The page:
ST. LOUIS (KMOX) – Although the FedEx series is about to launch the final installment of the PGA Tour’s longest ever season, with the major part of the schedule complete, it seems appropriate to take a closer look at the obvious Player of the Year and story of the year in golf, Jordan Spieth.
It used to be said that greatness in the game of golf came along roughly every ten years. Hogan was replaced with Palmer. Arnold gave way to Nicklaus, Watson came along to pick up the mantle from Nicklaus, and after a lengthy void, Tiger Woods dropped into the top slot.
Now that we are officially past the Tiger years, the question has been who the generational heir would be. Ireland’s Rory McIlroy laid early claim with his four majors by his mid twenties. And he may still turn out to be the answer. But 2015 has introduced another option in the now 22-year-old from Texas, Jordan Spieth.
The contrast between the two couldn’t be any more defined. In boxing terms it is the puncher versus the boxer. McIlroy, by most estimations, has more physical game, and Spieth, by an equal consensus, has more scoring ability.
Both accumulated precocious credentials at a very early age, although Spieth, with his American roots, draws more Tiger comparisons before age 20. Jordan like Tiger won the USGA Junior Title more than once. Professionally Spieth outdistanced Tiger in collecting his first Tour win, doing so just under 20 at John Deere in 2013, nearly a full year younger than Woods in Las Vegas in 1996.
Tiger’s win at Augusta gave him a slight age advantage over Spieth in collecting his first major, but going back-to-back gave Spieth the edge in picking up his second.
What makes the duel with McIlroy more interesting is my own belief that a golfer has a better chance of becoming a better player over time (McIlroy) than they have of gaining length over time (Spieth). In today’s world, most players acquire and demonstrate length in their teens and carry it into adulthood. You would look long and hard to find an elite player on the men’s side who gained significant length during their adult years. (Annika Sorenstam may be the only player to be the best in the world as one of the shortest and eventually longest players on their Tours.)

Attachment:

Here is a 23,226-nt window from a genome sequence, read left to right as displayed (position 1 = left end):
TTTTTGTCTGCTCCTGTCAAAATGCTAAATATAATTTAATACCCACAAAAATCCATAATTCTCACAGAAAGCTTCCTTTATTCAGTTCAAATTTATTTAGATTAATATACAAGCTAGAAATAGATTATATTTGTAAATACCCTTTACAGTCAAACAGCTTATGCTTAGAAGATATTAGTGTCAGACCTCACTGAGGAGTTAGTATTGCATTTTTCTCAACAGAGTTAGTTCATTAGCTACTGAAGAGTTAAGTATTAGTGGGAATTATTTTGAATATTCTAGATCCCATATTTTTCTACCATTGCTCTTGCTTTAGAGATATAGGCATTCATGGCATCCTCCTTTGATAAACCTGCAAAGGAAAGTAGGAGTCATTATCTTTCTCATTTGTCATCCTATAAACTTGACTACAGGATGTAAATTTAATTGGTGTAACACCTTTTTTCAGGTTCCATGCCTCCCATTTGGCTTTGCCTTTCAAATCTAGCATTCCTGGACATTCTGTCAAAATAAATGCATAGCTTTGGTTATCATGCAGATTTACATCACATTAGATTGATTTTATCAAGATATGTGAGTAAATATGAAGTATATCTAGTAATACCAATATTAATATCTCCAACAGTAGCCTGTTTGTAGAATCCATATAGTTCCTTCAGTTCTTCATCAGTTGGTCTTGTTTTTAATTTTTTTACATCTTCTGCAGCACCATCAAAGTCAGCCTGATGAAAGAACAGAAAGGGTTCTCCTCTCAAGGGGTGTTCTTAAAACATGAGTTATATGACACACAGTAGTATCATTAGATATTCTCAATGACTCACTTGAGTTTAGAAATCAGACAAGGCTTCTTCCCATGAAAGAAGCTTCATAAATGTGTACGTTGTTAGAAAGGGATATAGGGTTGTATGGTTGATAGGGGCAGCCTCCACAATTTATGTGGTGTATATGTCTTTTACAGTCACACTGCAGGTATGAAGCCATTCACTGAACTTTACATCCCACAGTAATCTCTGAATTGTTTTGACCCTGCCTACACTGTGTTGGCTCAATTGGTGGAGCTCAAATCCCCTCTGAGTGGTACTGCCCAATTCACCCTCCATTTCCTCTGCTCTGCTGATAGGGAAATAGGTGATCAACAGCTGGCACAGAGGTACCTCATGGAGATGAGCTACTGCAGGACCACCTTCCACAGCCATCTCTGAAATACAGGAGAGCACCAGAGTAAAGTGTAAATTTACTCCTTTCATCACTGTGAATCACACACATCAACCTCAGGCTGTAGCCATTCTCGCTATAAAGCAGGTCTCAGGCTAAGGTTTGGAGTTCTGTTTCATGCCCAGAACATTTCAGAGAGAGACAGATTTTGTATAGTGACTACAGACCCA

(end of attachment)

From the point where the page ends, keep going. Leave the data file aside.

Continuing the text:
In that context, what Spieth accomplished in the four majors this season is all the more amazing. He came within four strokes of possibly completing the slam, and he did it with moderate length. The pairing with Jason Day in the final round of the PGA Championship put on display the challenge Spieth faces in swimming against the current of prerequisite length on the PGA Tour.
Some have suggested as he moves into his mid-20’S physical maturity might bring extra yards off the tee. Others in Spieth’s position have gone to the weight room route or swing changes to try to cut the distance deficit. My own quick glance at Spieth’s major numbers over the three summer events offers a less drastic route to leveling the playing field with his longer counterparts.
It starts with accuracy off the tee. It might come as a surprise to learn that through the two Opens and the PGA, Spieth was very erratic off the tee. At both Chambers Bay and Whistling Straits he hit fairways at a clip of two out of every three for the week. At St. Andrews that number was nearly 20 points higher.
Despite his directional inconsistency off the tee at the start and end of the summer he still hit greens at better than 70 percent at the US Open and PGA and above 80 at the Open. The correlation between driving accuracy and greens in regulation is locked into Spieth’s game. Without adding distance, he can ratchet up his performance from 2015 without changing his physical game by just improving his consistency from the teeing ground.
On and around the greens, the 22-year-old is already perhaps the best in the game off this short sample. On the poor surfaces at the US Open he averaged better than 30 putts per round. In Scotland he was again north of 30, with the figured skewed by a 37-putt eruption in the second round. In Wisconsin, with virtually the same number of greens hit as the US Open, his total putts for the week were a drastic 17 putts better, a more than four strokes a round improvement.
In management, preparation and decision making there are no numbers to trot out but again every knowledgeable observer of the game thinks that Spieth is not only beyond his years in excellence but already at a level reminiscent of Nicklaus.
As great as he has been in the start of his career, there is ample room for improvement for Jordan Spieth even if he never adds power to his repertoire of skills. And if the Spieth we see now becomes better without becoming ‘bigger,’ the way the game is taught and played today could see a shift in emphasis from the teeing ground to the scoring grounds, a place where everyday golfers always live their golfing lives.
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